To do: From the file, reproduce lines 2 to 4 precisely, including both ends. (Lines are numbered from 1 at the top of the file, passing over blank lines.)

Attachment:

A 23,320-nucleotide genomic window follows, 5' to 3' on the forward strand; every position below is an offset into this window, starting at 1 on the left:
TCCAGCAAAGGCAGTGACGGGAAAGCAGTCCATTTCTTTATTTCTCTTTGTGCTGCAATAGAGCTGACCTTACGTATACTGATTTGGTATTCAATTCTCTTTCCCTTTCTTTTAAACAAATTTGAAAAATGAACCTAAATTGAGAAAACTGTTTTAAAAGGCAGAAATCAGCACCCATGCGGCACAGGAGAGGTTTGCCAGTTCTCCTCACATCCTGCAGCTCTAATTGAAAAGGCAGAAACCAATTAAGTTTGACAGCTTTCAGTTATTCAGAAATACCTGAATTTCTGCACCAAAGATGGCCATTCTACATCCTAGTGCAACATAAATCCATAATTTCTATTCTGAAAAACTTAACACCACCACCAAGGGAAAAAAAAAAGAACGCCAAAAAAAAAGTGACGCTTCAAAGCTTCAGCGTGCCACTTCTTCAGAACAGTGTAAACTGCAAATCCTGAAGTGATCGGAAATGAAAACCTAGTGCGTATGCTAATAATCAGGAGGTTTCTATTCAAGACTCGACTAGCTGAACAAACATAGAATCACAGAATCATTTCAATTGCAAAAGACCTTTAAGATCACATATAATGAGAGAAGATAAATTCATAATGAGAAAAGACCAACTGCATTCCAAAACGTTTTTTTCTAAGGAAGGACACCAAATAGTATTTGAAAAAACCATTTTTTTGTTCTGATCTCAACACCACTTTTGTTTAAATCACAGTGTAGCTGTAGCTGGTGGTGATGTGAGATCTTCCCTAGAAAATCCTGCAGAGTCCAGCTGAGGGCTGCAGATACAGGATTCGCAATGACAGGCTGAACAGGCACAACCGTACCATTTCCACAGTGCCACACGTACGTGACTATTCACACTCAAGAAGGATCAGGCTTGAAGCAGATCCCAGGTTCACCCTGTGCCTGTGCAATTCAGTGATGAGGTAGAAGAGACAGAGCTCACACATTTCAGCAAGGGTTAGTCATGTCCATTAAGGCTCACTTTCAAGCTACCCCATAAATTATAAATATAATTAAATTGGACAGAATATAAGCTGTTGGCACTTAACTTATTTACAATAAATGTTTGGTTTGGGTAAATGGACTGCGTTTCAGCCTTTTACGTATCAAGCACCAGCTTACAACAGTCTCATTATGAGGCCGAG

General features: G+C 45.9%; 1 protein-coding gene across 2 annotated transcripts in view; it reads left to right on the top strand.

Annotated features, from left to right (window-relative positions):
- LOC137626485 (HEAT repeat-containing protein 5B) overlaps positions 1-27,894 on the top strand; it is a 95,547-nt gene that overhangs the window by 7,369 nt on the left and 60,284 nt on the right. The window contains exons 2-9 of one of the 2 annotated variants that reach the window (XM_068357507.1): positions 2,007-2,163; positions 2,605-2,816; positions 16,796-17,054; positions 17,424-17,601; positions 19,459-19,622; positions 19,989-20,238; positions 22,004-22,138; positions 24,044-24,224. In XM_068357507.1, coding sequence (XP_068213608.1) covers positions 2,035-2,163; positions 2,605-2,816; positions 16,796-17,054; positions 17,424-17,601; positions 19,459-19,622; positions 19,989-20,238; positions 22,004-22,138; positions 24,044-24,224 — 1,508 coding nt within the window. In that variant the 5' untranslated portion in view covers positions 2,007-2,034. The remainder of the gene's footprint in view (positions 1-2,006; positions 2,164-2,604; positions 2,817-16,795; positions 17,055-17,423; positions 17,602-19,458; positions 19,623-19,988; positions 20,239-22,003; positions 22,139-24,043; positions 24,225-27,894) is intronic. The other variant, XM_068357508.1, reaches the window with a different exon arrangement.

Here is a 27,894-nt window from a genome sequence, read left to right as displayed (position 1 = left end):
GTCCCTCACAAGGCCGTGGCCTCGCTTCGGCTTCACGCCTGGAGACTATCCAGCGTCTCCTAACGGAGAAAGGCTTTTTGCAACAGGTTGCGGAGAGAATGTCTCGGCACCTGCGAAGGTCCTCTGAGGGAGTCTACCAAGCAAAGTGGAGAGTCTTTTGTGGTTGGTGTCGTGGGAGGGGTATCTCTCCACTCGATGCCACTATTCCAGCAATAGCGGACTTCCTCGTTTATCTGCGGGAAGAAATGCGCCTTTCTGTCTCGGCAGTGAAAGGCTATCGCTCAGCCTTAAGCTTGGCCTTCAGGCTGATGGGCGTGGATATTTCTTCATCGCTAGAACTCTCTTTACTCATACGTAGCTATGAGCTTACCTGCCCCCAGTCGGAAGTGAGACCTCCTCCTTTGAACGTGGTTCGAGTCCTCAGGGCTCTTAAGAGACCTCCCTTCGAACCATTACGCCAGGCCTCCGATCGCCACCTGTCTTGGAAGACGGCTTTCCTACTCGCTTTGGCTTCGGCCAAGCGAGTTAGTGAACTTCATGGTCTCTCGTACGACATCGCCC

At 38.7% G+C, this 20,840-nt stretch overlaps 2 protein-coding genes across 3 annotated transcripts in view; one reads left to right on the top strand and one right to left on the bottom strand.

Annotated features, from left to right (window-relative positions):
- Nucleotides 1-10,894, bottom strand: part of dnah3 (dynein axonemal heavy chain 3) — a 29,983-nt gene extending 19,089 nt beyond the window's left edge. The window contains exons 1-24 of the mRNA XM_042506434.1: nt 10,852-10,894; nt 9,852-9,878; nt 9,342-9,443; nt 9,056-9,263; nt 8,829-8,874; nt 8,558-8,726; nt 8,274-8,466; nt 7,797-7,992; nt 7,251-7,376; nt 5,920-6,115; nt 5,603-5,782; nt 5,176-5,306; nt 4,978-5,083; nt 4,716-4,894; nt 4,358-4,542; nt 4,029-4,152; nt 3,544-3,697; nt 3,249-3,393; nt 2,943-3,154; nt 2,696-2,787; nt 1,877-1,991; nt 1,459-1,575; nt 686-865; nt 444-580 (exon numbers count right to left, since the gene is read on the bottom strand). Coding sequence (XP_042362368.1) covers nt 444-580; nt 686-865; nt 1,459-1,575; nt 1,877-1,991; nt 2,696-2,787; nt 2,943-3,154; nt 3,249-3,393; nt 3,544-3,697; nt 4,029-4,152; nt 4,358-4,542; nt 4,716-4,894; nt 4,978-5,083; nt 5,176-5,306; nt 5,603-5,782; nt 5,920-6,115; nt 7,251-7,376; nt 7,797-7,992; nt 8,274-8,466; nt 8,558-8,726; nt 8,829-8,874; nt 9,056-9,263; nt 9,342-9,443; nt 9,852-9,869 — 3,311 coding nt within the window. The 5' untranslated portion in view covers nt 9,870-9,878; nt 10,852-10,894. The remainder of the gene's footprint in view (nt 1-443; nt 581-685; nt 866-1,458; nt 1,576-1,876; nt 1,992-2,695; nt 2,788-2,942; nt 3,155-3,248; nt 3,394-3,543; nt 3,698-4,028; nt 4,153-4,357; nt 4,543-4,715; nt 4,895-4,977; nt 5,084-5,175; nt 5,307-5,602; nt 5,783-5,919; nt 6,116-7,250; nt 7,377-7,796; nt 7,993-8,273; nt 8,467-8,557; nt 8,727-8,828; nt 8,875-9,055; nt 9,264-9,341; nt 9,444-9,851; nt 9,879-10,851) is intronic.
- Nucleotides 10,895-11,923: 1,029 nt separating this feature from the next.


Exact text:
TCCAGCAAAGGCAGTGACGGGAAAGCAGTCCATTTCTTTATTTCTCTTTGTGCTGCAATAGAGCTGACCTTACGTATACTGATTTGGTATTCAATTCTCTTTCCCTTTCTTTTAAACAAATTTGAAAAATGAACCTAAATTGAGAAAACTGTTTTAAAAGGCAGAAATCAGCACCCATGCGGCACAGGAGAGGTTTGCCAGTTCTCCTCACATCCTGCAGCTCTAATTGAAAAGGCAGAAACCAATTAAGTTTGACAGCTTTCAGTTATTCAGAAATACCTGAATTTCTGCACCAAAGATGGCCATTCTACATCCTAGTGCAACATAAATCCATAATTTCTATTCTGAAAAACTTAACACCACCACCAAGGGAAAAAAAAAAGAACGCCAAAAAAAAAGTGACGCTTCAAAGCTTCAGCGTGCCACTTCTTCAGAACAGTGTAAACTGCAAATCCTGAAGTGATCGGAAATGAAAACCTAGTGCGTATGCTAATAATCAGGAGGTTTCTATTCAAGACTCGACTAGCTGAACAAACATAGAATCACAGAATCATTTCAATTGCAAAAGACCTTTAAGATCACATATAATGAGAGAAGATAAATTCATAATGAGAAAAGACCAACTGCATTCCAAAACGTTTTTTTCTAAGGAAGGACACCAAATAGTATTTGAAAAAACCATTTTTTTGTTCTGATCTCAACACCACTTTTGTTTAAATCACAGTGTAGCTGTAGCTGGTGGTGATGTGAGATCTTCCCTAGAAAATCCTGCAGAGTCCAGCTGAGGGCTGCAGATACAGGATTCGCAATGACAGGCTGAACAGGCACAACCGTACCATTTCCACAGTGCCACACGTACGTGACTATTCACACTCAAGAAGGATCAGGCTTGAAGCAGATCCCAGGTTCACCCTGTGCCTGTGCAATTCAGTGATGAGGTAGAAGAGACAGAGCTCACACATTTCAGCAAGGGTTAGTCATGTCCATTAAGGCTCACTTTCAAGCTACCCCATAAATTATAAATATAATTAAATTGGACAGAATATAAGCTGTTGGCACTTAACTTATTTACAATAAATGTTTGGTTTGGGTAAATGGACTGCGTTTCAGCCTTTTACGTATCAAGCACCAGCTTACAACAGTCTCATTATGAGGCCGAG

General features: G+C 45.9%; 1 protein-coding gene across 2 annotated transcripts in view; it reads left to right on the top strand.

Annotated features, from left to right (window-relative positions):